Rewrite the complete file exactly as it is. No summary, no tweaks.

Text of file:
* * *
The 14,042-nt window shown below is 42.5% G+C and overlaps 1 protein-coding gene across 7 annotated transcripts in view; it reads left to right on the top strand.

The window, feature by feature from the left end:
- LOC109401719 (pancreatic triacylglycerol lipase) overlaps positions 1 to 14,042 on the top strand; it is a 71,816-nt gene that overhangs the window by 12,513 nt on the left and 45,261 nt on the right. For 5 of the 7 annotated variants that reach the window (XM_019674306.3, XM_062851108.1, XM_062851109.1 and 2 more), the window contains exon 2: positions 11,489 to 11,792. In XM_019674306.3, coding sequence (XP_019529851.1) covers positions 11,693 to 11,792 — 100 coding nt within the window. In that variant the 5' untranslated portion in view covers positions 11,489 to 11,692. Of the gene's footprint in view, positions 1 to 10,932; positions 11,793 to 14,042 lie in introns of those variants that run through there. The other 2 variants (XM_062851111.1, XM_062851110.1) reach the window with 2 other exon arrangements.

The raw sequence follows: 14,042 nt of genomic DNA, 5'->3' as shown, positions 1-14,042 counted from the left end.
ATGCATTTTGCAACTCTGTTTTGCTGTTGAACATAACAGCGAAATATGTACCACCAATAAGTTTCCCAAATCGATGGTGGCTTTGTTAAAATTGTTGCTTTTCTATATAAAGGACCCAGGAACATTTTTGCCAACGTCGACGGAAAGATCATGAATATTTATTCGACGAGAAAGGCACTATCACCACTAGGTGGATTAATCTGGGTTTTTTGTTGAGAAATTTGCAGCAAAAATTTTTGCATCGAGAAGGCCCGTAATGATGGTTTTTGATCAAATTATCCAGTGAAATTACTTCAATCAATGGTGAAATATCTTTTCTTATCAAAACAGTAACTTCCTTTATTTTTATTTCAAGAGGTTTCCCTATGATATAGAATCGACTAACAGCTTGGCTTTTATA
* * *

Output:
The 14,042-nt window shown below is 42.5% G+C and overlaps 1 protein-coding gene across 7 annotated transcripts in view; it reads left to right on the top strand.

The window, feature by feature from the left end:
- LOC109401719 (pancreatic triacylglycerol lipase) overlaps positions 1 to 14,042 on the top strand; it is a 71,816-nt gene that overhangs the window by 12,513 nt on the left and 45,261 nt on the right. For 5 of the 7 annotated variants that reach the window (XM_019674306.3, XM_062851108.1, XM_062851109.1 and 2 more), the window contains exon 2: positions 11,489 to 11,792. In XM_019674306.3, coding sequence (XP_019529851.1) covers positions 11,693 to 11,792 — 100 coding nt within the window. In that variant the 5' untranslated portion in view covers positions 11,489 to 11,692. Of the gene's footprint in view, positions 1 to 10,932; positions 11,793 to 14,042 lie in introns of those variants that run through there. The other 2 variants (XM_062851111.1, XM_062851110.1) reach the window with 2 other exon arrangements.

The raw sequence follows: 14,042 nt of genomic DNA, 5'->3' as shown, positions 1-14,042 counted from the left end.
ATGCATTTTGCAACTCTGTTTTGCTGTTGAACATAACAGCGAAATATGTACCACCAATAAGTTTCCCAAATCGATGGTGGCTTTGTTAAAATTGTTGCTTTTCTATATAAAGGACCCAGGAACATTTTTGCCAACGTCGACGGAAAGATCATGAATATTTATTCGACGAGAAAGGCACTATCACCACTAGGTGGATTAATCTGGGTTTTTTGTTGAGAAATTTGCAGCAAAAATTTTTGCATCGAGAAGGCCCGTAATGATGGTTTTTGATCAAATTATCCAGTGAAATTACTTCAATCAATGGTGAAATATCTTTTCTTATCAAAACAGTAACTTCCTTTATTTTTATTTCAAGAGGTTTCCCTATGATATAGAATCGACTAACAGCTTGGCTTTTATA